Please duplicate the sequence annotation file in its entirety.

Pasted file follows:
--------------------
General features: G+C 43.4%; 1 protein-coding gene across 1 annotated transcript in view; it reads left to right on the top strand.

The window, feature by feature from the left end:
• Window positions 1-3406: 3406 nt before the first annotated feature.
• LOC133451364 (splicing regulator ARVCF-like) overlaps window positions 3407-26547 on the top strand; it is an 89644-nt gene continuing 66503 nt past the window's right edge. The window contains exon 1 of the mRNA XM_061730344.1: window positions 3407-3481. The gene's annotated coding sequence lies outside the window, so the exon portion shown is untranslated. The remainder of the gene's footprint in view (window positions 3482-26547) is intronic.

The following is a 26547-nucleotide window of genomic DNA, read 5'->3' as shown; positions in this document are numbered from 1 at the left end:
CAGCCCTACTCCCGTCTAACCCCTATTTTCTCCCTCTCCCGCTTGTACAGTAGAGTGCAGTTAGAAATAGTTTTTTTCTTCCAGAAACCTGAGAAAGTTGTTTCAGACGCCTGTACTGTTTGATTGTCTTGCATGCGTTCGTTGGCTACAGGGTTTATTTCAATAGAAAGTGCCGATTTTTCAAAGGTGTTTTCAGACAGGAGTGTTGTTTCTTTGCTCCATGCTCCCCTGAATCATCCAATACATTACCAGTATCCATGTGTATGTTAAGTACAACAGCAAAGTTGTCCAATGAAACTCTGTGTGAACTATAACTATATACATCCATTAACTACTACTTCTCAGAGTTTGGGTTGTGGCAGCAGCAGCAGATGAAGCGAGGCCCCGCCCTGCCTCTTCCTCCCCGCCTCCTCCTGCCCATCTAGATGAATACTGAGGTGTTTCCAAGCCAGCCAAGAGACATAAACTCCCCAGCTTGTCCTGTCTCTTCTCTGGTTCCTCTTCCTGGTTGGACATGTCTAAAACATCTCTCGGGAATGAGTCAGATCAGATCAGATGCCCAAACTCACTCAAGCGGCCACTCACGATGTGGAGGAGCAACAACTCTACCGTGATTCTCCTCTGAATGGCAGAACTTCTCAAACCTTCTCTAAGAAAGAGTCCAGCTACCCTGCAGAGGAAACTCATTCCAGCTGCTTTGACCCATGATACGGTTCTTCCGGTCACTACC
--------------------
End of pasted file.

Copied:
General features: G+C 43.4%; 1 protein-coding gene across 1 annotated transcript in view; it reads left to right on the top strand.

The window, feature by feature from the left end:
• Window positions 1-3406: 3406 nt before the first annotated feature.
• LOC133451364 (splicing regulator ARVCF-like) overlaps window positions 3407-26547 on the top strand; it is an 89644-nt gene continuing 66503 nt past the window's right edge. The window contains exon 1 of the mRNA XM_061730344.1: window positions 3407-3481. The gene's annotated coding sequence lies outside the window, so the exon portion shown is untranslated. The remainder of the gene's footprint in view (window positions 3482-26547) is intronic.

The following is a 26547-nucleotide window of genomic DNA, read 5'->3' as shown; positions in this document are numbered from 1 at the left end:
CAGCCCTACTCCCGTCTAACCCCTATTTTCTCCCTCTCCCGCTTGTACAGTAGAGTGCAGTTAGAAATAGTTTTTTTCTTCCAGAAACCTGAGAAAGTTGTTTCAGACGCCTGTACTGTTTGATTGTCTTGCATGCGTTCGTTGGCTACAGGGTTTATTTCAATAGAAAGTGCCGATTTTTCAAAGGTGTTTTCAGACAGGAGTGTTGTTTCTTTGCTCCATGCTCCCCTGAATCATCCAATACATTACCAGTATCCATGTGTATGTTAAGTACAACAGCAAAGTTGTCCAATGAAACTCTGTGTGAACTATAACTATATACATCCATTAACTACTACTTCTCAGAGTTTGGGTTGTGGCAGCAGCAGCAGATGAAGCGAGGCCCCGCCCTGCCTCTTCCTCCCCGCCTCCTCCTGCCCATCTAGATGAATACTGAGGTGTTTCCAAGCCAGCCAAGAGACATAAACTCCCCAGCTTGTCCTGTCTCTTCTCTGGTTCCTCTTCCTGGTTGGACATGTCTAAAACATCTCTCGGGAATGAGTCAGATCAGATCAGATGCCCAAACTCACTCAAGCGGCCACTCACGATGTGGAGGAGCAACAACTCTACCGTGATTCTCCTCTGAATGGCAGAACTTCTCAAACCTTCTCTAAGAAAGAGTCCAGCTACCCTGCAGAGGAAACTCATTCCAGCTGCTTTGACCCATGATACGGTTCTTCCGGTCACTACC